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Announcing barectf 2.1

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Today I am pleased to announce the release of barectf 2.1!

The major new feature is the ability to include one or more external YAML files as the base properties of the metadata, clock, trace, stream, and event objects.

I wrote a few "standard" partial configuration files which are installed with barectf 2.1.

I moved all the single-page documentation to a more organized project wiki. This could eventually be moved again to a standalone website if need be.

This new version also allows optional object properties to be forced to their default values by setting them to null, not unlike CSS3's initial keyword. This is useful when using type inheritance or inclusions, for example:

type-aliases:
  base-int:
    class: int
    size: 23
    align: 16
    base: oct
  child-int:
    $inherit: base-int
    base: null

In the example above, the child-int type object inherits its parent's base property (oct), but it's reset to its default value (dec) by setting it to null.

I also added configuration file tests to the project. The tests are executed by LTTng's CI tool. The testing framework only depends on Bash. Those tests highlighted a bunch of bugs here and there which I fixed.

A summary of the changes is available in the new barectf changelog.

Tutorial: Remotely tracing an embedded Linux system

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BeagleBone Black with GPIO test circuit.

Embedded systems usually present some kind of constraints, such as limited computing power, minimal amount of memory, low or nonexistent storage, etc. Debugging embedded systems within those constraints can be a real challenge for developers. Sometimes, developers will fallback to logging to a file with their beloved printf() in order to find the issues in their software stack. Keeping these log files on the system might not be possible.

The goal of this post is to describe a way to debug an embedded system with tracing and to stream the resulting traces to a remote machine.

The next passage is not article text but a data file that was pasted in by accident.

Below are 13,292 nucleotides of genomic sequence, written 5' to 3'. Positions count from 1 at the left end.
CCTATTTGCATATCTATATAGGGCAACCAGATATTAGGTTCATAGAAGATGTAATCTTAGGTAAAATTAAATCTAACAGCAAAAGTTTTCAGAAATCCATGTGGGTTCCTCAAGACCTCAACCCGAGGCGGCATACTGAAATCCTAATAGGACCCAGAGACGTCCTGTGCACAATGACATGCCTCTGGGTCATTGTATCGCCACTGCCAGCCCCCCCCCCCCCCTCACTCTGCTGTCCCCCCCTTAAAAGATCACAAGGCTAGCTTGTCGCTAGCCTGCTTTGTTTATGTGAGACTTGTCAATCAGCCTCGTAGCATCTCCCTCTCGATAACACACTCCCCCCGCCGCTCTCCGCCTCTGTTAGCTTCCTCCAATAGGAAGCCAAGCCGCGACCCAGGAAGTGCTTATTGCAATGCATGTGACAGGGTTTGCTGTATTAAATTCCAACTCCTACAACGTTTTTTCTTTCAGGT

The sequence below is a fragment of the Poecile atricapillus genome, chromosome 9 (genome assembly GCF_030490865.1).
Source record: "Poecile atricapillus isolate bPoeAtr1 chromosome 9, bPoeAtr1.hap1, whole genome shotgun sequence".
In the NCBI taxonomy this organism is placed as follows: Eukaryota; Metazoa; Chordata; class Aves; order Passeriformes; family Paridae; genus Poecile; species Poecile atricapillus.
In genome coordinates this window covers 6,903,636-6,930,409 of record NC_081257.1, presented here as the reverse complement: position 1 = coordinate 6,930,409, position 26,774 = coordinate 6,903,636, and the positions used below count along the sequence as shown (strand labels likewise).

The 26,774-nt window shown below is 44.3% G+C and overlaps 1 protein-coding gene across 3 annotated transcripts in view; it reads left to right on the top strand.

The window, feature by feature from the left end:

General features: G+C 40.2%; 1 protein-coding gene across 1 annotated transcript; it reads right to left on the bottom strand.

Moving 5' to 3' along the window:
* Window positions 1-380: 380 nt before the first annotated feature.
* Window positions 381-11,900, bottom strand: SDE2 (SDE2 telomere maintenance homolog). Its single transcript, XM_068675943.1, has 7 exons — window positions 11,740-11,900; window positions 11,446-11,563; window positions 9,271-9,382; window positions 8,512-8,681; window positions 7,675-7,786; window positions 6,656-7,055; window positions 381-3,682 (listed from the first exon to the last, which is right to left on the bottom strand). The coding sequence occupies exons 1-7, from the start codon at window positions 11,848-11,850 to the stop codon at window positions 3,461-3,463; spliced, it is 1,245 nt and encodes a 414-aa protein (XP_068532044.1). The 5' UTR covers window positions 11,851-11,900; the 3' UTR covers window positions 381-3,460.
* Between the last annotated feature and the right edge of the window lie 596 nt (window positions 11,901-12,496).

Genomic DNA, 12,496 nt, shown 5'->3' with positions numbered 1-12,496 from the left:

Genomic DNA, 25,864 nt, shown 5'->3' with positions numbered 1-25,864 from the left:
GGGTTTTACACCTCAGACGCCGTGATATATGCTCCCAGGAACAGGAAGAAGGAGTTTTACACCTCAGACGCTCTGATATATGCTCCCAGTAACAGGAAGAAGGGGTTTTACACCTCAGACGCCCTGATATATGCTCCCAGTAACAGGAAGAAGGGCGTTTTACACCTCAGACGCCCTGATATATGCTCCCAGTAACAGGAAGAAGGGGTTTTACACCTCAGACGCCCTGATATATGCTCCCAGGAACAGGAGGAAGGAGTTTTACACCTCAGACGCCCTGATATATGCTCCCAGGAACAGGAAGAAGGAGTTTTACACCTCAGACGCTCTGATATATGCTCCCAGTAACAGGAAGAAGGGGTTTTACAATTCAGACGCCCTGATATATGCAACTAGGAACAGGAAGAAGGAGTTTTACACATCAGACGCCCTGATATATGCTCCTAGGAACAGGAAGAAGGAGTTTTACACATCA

Monitoring real-time latencies

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Photo: Copyright © Alexandre Claude, used with permission

Debugging and monitoring real-time latencies can be a difficult task: monitoring too much adds significant overhead and produces a lot of data, while monitoring only a subset of the interrupt handling process gives a hint but does not necessarily provide enough information to understand the whole problem.

In this post, I present a workflow based on tools we have developed to find the right balance between overhead and quickly identifying latency-related problems. To illustrate the kind of problems we want to solve, we use the JACK Audio Connection Kit sound server, capture relevant data only when it is needed, and then analyse the data to identify the source of a high latency.

The following tools are presented in this post:

Announcing the release of LTTng 2.7

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We're happy to announce the release of LTTng 2.7 "Herbe à Détourne". Following on the coattails of a conservative 2.6 release, LTTng 2.7 introduces a number of long-requested features.

It is also our first release since we have started pouring considerable efforts into our Continuous Integration setup to test the complete toolchain on every build configuration and platform we support. We are not done yet, but we're getting there fast!

While we have always been diligent about robustness, we have, in the past, mostly relied on our users to report problems occurring on non-Intel platforms or under non-default build scenarios. Now, with this setup in place at EfficiOS, it has become very easy for us to ensure new features and fixes work reliably and can be deployed safely for most of our user base.

Testing tracers—especially kernel tracers—poses a number of interesting challenges which we'll cover in a follow-up post. For now, let's talk features!

barectf 2: Continuous Bare-Metal Tracing on the Parallella Board

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My last post, Tracing Bare-Metal Systems: a Multi-Core Story, written back in November 2014, introduced a command-line tool named barectf which would output C functions that are able to produce native CTF binary streams out of a CTF metadata input.

Today, I am very happy to present barectf 2, a natural evolution of what could now be considered my first prototype. The most considerable feature of barectf 2 is its platform concept: prewritten C code for a specific target managing the opening and closing operations of packets, effectively allowing continuous tracing from the application's point of view.

This post, like my previous one, explores the practical case of the Parallella board. This system presents a number of interesting challenges. To make a long story short, a bare-metal application being traced is running on the 16-core Epiphany, therefore producing a stream of packets, which must be extracted (or consumed) on the ARM (host) side.